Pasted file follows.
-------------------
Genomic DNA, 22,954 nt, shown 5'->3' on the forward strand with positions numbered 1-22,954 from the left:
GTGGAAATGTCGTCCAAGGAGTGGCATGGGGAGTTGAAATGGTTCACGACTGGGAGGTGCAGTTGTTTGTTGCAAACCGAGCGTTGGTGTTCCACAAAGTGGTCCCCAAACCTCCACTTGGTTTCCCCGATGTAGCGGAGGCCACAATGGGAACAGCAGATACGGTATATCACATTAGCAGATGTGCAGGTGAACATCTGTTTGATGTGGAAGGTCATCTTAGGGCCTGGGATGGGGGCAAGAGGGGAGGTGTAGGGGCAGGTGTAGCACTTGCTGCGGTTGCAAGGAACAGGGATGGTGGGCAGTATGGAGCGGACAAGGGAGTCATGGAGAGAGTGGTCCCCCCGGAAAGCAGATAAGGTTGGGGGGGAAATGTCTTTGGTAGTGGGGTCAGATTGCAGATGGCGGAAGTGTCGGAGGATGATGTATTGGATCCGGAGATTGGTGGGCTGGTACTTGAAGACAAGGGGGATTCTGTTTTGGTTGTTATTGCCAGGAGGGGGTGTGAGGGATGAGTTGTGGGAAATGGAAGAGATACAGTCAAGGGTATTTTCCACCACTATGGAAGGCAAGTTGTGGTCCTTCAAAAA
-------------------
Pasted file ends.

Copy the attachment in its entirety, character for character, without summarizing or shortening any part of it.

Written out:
Genomic DNA, 22,954 nt, shown 5'->3' on the forward strand with positions numbered 1-22,954 from the left:
GTGGAAATGTCGTCCAAGGAGTGGCATGGGGAGTTGAAATGGTTCACGACTGGGAGGTGCAGTTGTTTGTTGCAAACCGAGCGTTGGTGTTCCACAAAGTGGTCCCCAAACCTCCACTTGGTTTCCCCGATGTAGCGGAGGCCACAATGGGAACAGCAGATACGGTATATCACATTAGCAGATGTGCAGGTGAACATCTGTTTGATGTGGAAGGTCATCTTAGGGCCTGGGATGGGGGCAAGAGGGGAGGTGTAGGGGCAGGTGTAGCACTTGCTGCGGTTGCAAGGAACAGGGATGGTGGGCAGTATGGAGCGGACAAGGGAGTCATGGAGAGAGTGGTCCCCCCGGAAAGCAGATAAGGTTGGGGGGGAAATGTCTTTGGTAGTGGGGTCAGATTGCAGATGGCGGAAGTGTCGGAGGATGATGTATTGGATCCGGAGATTGGTGGGCTGGTACTTGAAGACAAGGGGGATTCTGTTTTGGTTGTTATTGCCAGGAGGGGGTGTGAGGGATGAGTTGTGGGAAATGGAAGAGATACAGTCAAGGGTATTTTCCACCACTATGGAAGGCAAGTTGTGGTCCTTCAAAAA